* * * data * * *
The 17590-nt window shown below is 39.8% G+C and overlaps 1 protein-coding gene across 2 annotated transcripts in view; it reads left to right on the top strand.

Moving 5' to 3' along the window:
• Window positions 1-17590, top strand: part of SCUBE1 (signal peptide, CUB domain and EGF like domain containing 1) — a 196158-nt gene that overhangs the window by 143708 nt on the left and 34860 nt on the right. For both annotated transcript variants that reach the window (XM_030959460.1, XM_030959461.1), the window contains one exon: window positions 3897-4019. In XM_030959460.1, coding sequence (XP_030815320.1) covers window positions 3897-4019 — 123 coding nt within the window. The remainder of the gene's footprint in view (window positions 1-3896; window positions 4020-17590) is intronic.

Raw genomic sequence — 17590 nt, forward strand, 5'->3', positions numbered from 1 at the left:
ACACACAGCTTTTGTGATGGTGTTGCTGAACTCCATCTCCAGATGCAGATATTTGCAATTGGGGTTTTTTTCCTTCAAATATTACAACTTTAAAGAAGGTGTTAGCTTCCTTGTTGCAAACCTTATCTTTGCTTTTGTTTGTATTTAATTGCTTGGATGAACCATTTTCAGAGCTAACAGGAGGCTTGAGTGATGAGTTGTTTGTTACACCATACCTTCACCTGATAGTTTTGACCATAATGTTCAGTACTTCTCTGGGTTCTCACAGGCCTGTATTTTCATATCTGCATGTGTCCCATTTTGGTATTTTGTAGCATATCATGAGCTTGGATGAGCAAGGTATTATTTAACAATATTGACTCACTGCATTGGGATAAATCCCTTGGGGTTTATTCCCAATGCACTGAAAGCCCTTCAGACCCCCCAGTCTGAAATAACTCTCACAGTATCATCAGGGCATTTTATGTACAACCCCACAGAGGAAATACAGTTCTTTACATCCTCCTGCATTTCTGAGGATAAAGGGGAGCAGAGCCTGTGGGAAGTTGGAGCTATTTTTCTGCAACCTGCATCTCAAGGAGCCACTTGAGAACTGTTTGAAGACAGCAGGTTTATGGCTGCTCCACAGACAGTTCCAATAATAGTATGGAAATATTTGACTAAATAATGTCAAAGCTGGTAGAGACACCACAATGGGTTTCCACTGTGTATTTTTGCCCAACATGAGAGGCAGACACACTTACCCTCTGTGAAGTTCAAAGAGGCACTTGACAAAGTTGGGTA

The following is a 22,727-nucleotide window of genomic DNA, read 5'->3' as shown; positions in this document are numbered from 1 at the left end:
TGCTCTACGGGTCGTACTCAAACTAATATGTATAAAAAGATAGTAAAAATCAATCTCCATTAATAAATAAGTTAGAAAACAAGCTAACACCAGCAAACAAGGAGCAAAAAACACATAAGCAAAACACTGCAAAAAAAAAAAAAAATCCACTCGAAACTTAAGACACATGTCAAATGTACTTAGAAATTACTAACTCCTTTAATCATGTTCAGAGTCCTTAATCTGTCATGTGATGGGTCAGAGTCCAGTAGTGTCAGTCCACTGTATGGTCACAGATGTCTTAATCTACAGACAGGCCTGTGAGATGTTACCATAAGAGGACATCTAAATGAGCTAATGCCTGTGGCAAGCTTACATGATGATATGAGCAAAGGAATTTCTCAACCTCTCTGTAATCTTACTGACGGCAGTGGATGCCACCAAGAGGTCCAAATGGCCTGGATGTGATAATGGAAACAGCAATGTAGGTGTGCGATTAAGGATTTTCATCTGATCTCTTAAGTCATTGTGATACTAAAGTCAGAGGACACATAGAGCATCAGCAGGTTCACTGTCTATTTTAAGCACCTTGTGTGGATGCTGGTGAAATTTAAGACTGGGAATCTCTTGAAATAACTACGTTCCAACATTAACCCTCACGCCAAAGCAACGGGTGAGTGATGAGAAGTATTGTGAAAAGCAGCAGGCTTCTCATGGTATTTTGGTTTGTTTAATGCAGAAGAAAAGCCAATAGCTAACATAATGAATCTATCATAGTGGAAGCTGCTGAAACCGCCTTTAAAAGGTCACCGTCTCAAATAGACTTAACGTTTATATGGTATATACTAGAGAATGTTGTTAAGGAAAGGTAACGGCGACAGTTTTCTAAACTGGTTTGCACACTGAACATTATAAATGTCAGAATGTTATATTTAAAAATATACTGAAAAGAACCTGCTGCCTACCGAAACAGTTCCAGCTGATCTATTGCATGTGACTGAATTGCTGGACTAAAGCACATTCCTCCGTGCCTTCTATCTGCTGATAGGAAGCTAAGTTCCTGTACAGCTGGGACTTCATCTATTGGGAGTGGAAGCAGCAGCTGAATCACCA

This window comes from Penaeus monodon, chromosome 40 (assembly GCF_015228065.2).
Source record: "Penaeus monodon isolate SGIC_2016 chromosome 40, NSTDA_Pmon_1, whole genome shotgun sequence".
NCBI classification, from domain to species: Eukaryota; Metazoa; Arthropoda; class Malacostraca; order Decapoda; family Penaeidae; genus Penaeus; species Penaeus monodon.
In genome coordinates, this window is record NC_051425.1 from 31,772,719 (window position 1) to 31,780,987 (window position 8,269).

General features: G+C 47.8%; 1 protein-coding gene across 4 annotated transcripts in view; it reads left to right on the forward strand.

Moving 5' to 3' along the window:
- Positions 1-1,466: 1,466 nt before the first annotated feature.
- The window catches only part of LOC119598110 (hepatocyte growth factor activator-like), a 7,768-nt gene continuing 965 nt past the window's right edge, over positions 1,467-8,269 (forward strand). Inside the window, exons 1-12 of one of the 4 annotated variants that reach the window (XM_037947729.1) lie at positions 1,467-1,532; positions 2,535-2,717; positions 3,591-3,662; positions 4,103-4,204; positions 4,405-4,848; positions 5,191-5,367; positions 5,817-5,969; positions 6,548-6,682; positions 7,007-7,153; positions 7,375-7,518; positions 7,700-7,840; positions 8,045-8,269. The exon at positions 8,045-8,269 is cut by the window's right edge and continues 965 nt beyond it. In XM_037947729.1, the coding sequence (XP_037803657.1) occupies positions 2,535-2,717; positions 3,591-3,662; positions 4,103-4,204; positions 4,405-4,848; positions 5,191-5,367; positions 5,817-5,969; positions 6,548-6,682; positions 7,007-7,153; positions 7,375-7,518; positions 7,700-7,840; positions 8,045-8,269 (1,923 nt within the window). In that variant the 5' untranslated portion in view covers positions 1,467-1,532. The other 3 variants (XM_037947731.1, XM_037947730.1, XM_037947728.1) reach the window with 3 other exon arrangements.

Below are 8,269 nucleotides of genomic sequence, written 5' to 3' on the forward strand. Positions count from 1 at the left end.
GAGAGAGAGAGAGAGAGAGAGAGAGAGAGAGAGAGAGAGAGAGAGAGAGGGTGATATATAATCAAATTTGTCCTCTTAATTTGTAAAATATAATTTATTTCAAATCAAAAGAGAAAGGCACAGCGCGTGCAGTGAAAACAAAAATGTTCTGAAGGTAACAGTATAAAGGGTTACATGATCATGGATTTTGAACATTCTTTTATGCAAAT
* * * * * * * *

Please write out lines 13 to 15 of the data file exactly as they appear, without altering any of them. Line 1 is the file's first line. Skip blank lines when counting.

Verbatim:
Moving 5' to 3' along the window:
- Positions 1-1,466: 1,466 nt before the first annotated feature.
- The window catches only part of LOC119598110 (hepatocyte growth factor activator-like), a 7,768-nt gene continuing 965 nt past the window's right edge, over positions 1,467-8,269 (forward strand). Inside the window, exons 1-12 of one of the 4 annotated variants that reach the window (XM_037947729.1) lie at positions 1,467-1,532; positions 2,535-2,717; positions 3,591-3,662; positions 4,103-4,204; positions 4,405-4,848; positions 5,191-5,367; positions 5,817-5,969; positions 6,548-6,682; positions 7,007-7,153; positions 7,375-7,518; positions 7,700-7,840; positions 8,045-8,269. The exon at positions 8,045-8,269 is cut by the window's right edge and continues 965 nt beyond it. In XM_037947729.1, the coding sequence (XP_037803657.1) occupies positions 2,535-2,717; positions 3,591-3,662; positions 4,103-4,204; positions 4,405-4,848; positions 5,191-5,367; positions 5,817-5,969; positions 6,548-6,682; positions 7,007-7,153; positions 7,375-7,518; positions 7,700-7,840; positions 8,045-8,269 (1,923 nt within the window). In that variant the 5' untranslated portion in view covers positions 1,467-1,532. The other 3 variants (XM_037947731.1, XM_037947730.1, XM_037947728.1) reach the window with 3 other exon arrangements.